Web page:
apparently has problems with the procurement of smartphone processors. According to the company, the current US trade sanctions mean, among other things, that Huawei’s partner has to stop production of its own Kirin SoCs. “We have no chips and no suppliers,” said Richard Yu, head of Huawei’s consumer division, according to a report by the Associated Press.
According to him, production of the Kirin processors will end on September 15, as Huawei only develops the chips, but does not manufacture them itself. The trade sanctions tightened in May are forcing Huawei’s suppliers not to accept any new orders from the electronics company since mid-May. They are only allowed to process existing orders until September 15th.
“This year may be the last generation of Huawei Kirin high-end chips,” Yu said at the China Info 100 industry meeting. “Huawei’s upcoming Mate 40 smartphone, slated for September, could be the last phone with a Kirin chip . “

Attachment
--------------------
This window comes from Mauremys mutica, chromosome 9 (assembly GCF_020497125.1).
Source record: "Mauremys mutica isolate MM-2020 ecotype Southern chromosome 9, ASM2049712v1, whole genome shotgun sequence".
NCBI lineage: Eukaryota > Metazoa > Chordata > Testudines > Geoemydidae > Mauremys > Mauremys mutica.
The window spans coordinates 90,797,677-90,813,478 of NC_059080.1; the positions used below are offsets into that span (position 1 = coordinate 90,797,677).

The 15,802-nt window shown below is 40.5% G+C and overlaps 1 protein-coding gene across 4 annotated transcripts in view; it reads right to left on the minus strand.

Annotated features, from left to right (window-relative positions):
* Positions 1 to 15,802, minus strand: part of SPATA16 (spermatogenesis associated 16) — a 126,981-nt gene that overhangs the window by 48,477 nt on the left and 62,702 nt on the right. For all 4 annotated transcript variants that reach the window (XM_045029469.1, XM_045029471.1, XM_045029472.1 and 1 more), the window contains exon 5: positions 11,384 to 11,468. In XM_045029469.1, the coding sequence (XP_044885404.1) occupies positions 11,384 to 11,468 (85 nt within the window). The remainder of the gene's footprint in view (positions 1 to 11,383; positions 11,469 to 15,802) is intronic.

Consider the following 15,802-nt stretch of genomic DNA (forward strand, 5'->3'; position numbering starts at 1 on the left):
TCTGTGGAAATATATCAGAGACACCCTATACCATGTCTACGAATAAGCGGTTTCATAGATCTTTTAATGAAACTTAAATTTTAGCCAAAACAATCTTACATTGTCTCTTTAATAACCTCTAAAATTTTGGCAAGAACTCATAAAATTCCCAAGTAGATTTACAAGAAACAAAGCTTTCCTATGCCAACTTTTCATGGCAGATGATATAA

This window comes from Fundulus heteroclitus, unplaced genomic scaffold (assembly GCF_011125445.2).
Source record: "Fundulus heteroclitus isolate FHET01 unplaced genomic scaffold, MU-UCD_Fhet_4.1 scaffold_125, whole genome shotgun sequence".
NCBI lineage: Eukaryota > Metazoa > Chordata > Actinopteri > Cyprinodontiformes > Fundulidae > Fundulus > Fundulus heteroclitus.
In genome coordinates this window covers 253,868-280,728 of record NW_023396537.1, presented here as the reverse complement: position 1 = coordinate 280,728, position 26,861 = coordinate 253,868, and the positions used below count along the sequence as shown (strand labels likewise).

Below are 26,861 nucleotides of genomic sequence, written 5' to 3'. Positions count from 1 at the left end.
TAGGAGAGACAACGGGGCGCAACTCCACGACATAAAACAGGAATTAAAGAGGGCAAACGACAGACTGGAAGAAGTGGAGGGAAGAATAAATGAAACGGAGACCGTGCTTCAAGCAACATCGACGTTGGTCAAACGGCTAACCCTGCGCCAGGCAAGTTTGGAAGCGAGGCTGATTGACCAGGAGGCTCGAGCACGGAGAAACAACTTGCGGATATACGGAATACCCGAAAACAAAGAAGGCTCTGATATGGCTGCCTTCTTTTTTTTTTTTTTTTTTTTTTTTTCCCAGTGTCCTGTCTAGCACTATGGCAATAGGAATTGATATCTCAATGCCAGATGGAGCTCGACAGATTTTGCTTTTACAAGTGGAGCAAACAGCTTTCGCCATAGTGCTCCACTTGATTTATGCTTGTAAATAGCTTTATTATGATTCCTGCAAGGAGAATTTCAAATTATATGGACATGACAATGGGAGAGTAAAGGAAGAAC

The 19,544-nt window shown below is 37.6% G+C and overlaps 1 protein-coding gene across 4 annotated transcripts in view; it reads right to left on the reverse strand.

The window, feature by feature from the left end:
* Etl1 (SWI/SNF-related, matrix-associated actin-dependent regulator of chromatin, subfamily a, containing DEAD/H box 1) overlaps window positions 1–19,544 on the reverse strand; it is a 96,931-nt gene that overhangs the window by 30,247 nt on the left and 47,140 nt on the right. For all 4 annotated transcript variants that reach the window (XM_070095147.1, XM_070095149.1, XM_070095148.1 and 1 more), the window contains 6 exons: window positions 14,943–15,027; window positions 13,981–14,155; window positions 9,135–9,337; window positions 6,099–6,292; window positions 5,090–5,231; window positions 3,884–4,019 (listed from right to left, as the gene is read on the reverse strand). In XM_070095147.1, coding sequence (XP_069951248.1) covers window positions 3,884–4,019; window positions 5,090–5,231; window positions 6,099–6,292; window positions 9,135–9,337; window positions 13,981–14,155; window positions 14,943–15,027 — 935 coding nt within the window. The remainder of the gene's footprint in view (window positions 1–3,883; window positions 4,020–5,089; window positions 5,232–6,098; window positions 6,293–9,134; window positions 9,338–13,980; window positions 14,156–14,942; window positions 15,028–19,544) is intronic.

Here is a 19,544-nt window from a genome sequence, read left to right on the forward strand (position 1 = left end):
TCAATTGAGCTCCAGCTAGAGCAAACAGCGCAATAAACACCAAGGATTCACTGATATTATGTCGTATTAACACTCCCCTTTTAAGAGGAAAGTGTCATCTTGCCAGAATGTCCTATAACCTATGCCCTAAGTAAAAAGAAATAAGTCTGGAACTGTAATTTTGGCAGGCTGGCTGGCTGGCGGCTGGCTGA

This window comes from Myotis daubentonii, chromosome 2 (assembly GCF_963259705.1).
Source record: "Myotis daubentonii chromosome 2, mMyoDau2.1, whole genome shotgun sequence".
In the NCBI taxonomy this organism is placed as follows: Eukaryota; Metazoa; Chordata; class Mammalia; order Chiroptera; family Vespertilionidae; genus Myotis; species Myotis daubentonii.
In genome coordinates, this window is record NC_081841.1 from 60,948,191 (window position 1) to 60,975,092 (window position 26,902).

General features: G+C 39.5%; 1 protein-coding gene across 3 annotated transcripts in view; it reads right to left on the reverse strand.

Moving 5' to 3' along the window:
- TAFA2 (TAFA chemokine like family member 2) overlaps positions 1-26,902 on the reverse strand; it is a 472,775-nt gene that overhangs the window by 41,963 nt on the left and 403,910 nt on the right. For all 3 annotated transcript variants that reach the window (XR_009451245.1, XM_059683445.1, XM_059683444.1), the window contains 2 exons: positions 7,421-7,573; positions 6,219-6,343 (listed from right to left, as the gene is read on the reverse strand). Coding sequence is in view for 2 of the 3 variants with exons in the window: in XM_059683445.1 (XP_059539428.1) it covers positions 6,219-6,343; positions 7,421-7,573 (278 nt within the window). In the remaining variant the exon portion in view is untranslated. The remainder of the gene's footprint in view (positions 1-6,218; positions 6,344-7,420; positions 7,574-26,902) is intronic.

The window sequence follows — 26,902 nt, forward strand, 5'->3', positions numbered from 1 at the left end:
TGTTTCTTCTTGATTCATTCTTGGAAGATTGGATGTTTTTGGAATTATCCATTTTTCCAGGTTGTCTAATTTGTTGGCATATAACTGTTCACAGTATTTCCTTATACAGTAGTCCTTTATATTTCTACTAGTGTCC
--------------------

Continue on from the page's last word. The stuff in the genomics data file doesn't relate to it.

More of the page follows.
Yu expects that Huawei will ship fewer smartphones this year than last year as a result. In 2019, Huawei reported sales of 240 million units. However, the manager left open how much sales could collapse.
The US is accusing Huawei of equipping its network infrastructure products with back doors following instructions from the Chinese government. Huawei always denies the allegations. Security researchers have also not been able to provide any evidence for such backdoors. Nevertheless, it is not only the USA that is excluding Huawei from setting up 5G networks – mostly under pressure from the United States.
The trade sanction is directed not only against Huawei’s telecommunications equipment business, but also against the consumer division. For example, certain US technologies are generally not allowed to be supplied to Huawei – the US government is also using the order against companies outside the US by threatening them with sanctions. Among other things, TSMC then announced that it would bow to the specifications from Washington that it would use US technologies for its production.
In the first half of the year, however, Huawei was able to successfully defend itself against the trade sanctions and the corona crisis. Huawei also reported losses, but for the first time the company delivered more smartphones than the long-standing industry leader.
Huawei recently received support from Qualcomm. The US company called on the US government over the weekend to relax its export regulations for Huawei and allow the sale of chips for 5G smartphones to Huawei.